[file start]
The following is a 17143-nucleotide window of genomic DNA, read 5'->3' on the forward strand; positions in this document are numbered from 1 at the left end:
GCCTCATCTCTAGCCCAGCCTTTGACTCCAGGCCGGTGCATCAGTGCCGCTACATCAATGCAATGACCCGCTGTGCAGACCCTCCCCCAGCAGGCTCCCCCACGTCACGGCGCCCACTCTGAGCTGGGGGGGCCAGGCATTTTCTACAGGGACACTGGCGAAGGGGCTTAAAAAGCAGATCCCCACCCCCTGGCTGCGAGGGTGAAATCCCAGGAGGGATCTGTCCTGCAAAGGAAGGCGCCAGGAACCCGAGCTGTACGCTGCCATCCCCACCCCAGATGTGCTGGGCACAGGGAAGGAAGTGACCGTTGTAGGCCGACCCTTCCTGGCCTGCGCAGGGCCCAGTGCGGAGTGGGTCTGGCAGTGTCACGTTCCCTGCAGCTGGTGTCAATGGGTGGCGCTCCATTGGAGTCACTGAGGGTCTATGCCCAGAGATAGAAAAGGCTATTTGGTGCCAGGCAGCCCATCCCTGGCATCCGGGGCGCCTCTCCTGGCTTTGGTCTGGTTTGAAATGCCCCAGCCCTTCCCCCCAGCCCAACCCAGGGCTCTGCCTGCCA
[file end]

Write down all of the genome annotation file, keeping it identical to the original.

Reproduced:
The following is a 17143-nucleotide window of genomic DNA, read 5'->3' on the forward strand; positions in this document are numbered from 1 at the left end:
GCCTCATCTCTAGCCCAGCCTTTGACTCCAGGCCGGTGCATCAGTGCCGCTACATCAATGCAATGACCCGCTGTGCAGACCCTCCCCCAGCAGGCTCCCCCACGTCACGGCGCCCACTCTGAGCTGGGGGGGCCAGGCATTTTCTACAGGGACACTGGCGAAGGGGCTTAAAAAGCAGATCCCCACCCCCTGGCTGCGAGGGTGAAATCCCAGGAGGGATCTGTCCTGCAAAGGAAGGCGCCAGGAACCCGAGCTGTACGCTGCCATCCCCACCCCAGATGTGCTGGGCACAGGGAAGGAAGTGACCGTTGTAGGCCGACCCTTCCTGGCCTGCGCAGGGCCCAGTGCGGAGTGGGTCTGGCAGTGTCACGTTCCCTGCAGCTGGTGTCAATGGGTGGCGCTCCATTGGAGTCACTGAGGGTCTATGCCCAGAGATAGAAAAGGCTATTTGGTGCCAGGCAGCCCATCCCTGGCATCCGGGGCGCCTCTCCTGGCTTTGGTCTGGTTTGAAATGCCCCAGCCCTTCCCCCCAGCCCAACCCAGGGCTCTGCCTGCCA